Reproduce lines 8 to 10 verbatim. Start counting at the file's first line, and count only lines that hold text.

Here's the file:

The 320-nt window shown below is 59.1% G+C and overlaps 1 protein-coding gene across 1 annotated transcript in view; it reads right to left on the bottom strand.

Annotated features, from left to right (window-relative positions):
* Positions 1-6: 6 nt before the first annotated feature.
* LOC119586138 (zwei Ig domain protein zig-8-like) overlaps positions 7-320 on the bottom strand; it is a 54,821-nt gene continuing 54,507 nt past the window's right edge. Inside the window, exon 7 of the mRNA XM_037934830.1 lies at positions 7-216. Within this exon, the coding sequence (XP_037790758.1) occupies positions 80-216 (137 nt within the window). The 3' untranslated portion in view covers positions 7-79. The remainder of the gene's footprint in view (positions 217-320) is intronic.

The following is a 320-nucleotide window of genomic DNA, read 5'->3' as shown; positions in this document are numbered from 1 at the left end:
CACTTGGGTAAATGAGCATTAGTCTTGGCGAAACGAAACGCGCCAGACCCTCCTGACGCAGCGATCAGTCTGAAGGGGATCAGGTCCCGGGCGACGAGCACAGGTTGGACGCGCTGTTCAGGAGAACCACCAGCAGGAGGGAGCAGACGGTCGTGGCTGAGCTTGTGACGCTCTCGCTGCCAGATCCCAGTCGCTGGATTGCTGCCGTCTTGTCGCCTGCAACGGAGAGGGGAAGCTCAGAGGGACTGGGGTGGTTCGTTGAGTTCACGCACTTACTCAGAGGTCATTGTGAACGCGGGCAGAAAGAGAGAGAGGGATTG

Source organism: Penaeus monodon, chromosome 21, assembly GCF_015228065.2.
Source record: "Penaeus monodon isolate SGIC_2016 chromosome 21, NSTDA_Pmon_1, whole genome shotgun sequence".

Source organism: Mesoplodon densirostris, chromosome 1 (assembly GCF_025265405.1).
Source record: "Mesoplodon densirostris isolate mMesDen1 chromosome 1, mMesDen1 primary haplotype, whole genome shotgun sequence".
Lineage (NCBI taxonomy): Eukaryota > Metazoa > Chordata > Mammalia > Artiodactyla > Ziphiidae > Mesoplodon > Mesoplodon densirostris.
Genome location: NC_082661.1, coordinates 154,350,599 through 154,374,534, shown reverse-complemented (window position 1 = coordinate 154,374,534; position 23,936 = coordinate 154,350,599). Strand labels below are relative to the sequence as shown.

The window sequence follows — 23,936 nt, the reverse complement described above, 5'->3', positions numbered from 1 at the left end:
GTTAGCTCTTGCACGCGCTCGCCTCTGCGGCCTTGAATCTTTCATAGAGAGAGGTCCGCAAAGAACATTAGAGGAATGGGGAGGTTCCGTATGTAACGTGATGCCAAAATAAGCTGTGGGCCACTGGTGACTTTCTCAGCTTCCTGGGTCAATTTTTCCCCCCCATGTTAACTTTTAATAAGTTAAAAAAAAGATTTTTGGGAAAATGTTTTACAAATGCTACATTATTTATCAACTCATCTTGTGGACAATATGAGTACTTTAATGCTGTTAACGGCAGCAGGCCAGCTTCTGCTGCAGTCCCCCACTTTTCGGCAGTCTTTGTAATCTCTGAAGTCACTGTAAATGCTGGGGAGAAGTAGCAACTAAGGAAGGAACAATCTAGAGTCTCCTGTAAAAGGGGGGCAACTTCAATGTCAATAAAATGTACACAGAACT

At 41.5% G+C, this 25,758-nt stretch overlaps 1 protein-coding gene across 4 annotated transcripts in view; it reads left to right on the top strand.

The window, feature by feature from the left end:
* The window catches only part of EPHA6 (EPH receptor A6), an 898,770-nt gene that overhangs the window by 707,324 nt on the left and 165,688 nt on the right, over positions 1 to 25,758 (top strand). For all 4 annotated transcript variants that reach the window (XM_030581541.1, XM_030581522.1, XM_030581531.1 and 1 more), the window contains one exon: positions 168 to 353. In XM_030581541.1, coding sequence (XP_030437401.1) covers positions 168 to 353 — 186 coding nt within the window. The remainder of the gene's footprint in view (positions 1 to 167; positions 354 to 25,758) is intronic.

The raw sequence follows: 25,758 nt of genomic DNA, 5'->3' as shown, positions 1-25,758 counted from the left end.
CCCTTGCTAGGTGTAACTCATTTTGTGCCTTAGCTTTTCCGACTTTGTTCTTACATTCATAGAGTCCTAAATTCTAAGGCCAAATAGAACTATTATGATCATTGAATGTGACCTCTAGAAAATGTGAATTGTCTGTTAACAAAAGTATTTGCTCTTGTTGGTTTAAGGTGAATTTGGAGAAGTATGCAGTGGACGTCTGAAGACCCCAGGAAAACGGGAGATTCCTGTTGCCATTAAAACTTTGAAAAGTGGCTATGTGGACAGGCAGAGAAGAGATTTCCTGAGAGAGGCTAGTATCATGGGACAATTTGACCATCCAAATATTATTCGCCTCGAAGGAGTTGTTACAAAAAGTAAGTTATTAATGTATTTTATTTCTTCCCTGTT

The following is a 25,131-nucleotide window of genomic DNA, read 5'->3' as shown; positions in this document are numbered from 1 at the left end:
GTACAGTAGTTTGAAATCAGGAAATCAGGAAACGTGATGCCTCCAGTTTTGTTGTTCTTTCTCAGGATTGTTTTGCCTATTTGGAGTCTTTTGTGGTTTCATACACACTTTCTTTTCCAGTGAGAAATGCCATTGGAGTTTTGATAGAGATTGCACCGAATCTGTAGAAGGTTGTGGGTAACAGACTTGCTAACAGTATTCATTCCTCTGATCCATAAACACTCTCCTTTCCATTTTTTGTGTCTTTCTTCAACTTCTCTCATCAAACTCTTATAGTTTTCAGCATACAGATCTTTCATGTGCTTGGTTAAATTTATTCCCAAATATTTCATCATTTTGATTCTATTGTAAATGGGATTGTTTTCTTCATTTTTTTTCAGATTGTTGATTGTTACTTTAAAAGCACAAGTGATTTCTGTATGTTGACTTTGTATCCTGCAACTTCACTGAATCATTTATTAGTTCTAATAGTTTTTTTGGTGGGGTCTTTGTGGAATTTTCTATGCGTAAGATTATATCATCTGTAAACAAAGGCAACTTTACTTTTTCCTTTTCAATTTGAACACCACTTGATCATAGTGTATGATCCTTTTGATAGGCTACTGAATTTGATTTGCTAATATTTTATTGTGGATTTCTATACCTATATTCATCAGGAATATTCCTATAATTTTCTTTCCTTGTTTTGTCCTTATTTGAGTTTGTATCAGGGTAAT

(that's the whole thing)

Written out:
Source record: "Penaeus monodon isolate SGIC_2016 chromosome 21, NSTDA_Pmon_1, whole genome shotgun sequence".

Source organism: Mesoplodon densirostris, chromosome 1 (assembly GCF_025265405.1).
Source record: "Mesoplodon densirostris isolate mMesDen1 chromosome 1, mMesDen1 primary haplotype, whole genome shotgun sequence".